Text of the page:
Monday, September 12, 2005
- Via The Elder, I read this article in the Wall Street Journal (subscribers only) in which "experts" are saying we should raise gas taxes now, that the time is right. And why? "To diminish thirst" for petroleum products. Why? I have a great thirst for single-malt scotch, but its price helps to deter me from drinking it with meals. It's savored on special occasions. So why doesn't this work for gas?
Walter McManus, a University of Michigan automotive economist, estimates that if prices jumped to $2.86 a gallon and stayed at that level, sport-utility vehicle sales would fall 18% in five years. If gasoline rose to $3.37 a gallon, SUV sales would fall 28%. Sales of pickups and vans would plunge. "If you want people to economize fuel, increasing the cost through taxes would be effective," Mr. McManus says.But why do you want them to economize? It seems to me that this is a backdoor attempt to create a tariff wall against OPEC and particularly against Saudi Arabia and its extremist Islamic funding. You want to do that? Do it directly, as a matter of foreign policy. People seem to know that we have too many SUVs and vans. Ask them how they know that.
- You should read Arnold Kling today. He scorns Brad DeLong for arguing that what we need is a bigger FEMA to deal with hurricanes, with better leaders. While Intelligent Design is a crappy theory for the origin of the world, it appears liberals think ID works in creating better government bureaucracy.
The Department of Homeland Security appeals to those of the Intelligent Design faith. It was created under the theory that the reason that government failed to prevent the 9/11 attacks was that it was not centralized enough. What we needed was a larger organization, with more missions and less ability to focus. As a hard-core Intelligent Design believer, DeLong believes that DHS could be effective with the right administrators. To skeptics (including many of its employees), DHS is a clusterf*** no matter whom you put in charge.A colleague of mine has just left the private sector to work at DHS. I wish him luck. They'll get a great economist, but I doubt they'll make better decisions.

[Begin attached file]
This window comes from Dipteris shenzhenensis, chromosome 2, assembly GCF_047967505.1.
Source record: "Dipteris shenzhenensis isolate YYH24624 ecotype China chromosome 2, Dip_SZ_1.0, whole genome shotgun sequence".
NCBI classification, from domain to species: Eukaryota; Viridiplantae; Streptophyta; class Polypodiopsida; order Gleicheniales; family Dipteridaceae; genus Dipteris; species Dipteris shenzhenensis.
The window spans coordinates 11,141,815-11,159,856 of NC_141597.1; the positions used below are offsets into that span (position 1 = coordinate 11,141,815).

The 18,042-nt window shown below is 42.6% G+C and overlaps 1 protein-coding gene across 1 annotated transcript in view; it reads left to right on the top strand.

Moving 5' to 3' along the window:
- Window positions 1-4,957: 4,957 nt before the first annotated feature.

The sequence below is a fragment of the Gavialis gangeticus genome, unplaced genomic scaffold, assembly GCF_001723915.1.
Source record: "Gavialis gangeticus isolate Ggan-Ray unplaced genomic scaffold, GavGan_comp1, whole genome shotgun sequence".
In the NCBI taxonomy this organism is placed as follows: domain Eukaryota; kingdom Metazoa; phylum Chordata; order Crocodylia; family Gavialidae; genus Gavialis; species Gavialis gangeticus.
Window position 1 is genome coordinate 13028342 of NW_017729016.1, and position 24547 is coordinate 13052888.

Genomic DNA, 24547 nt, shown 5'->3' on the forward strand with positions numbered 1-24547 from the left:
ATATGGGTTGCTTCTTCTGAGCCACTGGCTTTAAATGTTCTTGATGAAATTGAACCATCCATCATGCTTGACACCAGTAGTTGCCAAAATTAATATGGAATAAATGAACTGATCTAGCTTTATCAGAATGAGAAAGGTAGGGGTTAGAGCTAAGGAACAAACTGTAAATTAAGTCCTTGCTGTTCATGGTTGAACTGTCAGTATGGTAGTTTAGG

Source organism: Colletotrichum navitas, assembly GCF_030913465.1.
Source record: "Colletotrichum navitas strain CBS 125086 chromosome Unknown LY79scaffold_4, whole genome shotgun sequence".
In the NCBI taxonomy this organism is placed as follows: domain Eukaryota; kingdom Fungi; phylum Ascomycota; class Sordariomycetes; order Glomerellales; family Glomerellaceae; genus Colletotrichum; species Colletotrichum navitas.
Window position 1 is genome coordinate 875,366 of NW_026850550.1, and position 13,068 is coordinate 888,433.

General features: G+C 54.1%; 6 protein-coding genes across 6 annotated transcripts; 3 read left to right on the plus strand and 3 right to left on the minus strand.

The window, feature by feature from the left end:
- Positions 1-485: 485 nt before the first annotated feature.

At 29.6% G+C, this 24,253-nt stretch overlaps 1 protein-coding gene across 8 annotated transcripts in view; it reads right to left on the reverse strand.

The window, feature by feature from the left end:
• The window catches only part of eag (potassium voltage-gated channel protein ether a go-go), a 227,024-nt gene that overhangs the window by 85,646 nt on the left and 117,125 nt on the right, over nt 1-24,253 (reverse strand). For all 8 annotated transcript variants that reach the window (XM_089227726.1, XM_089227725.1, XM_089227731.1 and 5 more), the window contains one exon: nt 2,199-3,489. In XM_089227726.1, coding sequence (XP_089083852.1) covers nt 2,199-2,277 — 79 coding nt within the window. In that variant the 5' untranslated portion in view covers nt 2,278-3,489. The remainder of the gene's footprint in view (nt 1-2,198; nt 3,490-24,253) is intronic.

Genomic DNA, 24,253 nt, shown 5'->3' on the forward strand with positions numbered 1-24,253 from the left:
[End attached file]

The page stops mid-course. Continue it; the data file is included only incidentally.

- Peter Gordon worries about how disasters lead to governments thinking they know better than markets. This example is precious.
In the same NY Times, Maureen Dowd writes: "Stuff happens. And when you combine limited government with incompetent government, lethal stuff happens." She and many other seemingly toilet trained adults believe that less limited but competent government is an option.Or as one of the categories at Cafe Hayek puts it, "reality is not optional." This was the point with my post last week on how much you expect government to be able to do. To argue, as one commenter did, that if we only had better government is simply a variation of the DeLong argument. (And DeLong did work in the first Clinton Administration, so contra Kling, DeLong probably feels he is in a position to judge. But that's not relevant.)
The economic way of thinking shows how social processes that look like recipes for chaos (and that have often been so described) produce actual cooperation and advance the purposes of those who participate in these processes. Adam Smith invoked a semi-theological metaphor to characterize this process: the invisible hand. Because economic theory explains the working of the invisible hand, it is in a very basic sense a defense of market systems.
Do DeLong, Dowd and McManus think the problems of energy and disaster response are engineering problems? For they are not. They are the description of millions of individual interactions. How much of what you know about each of these interactions is wrong? Probably a great deal. And the number of "smart people" you put in a room called FEMA or FEMMA or whatever isn't going to help. (And firing Brownie isn't going to change things, either.)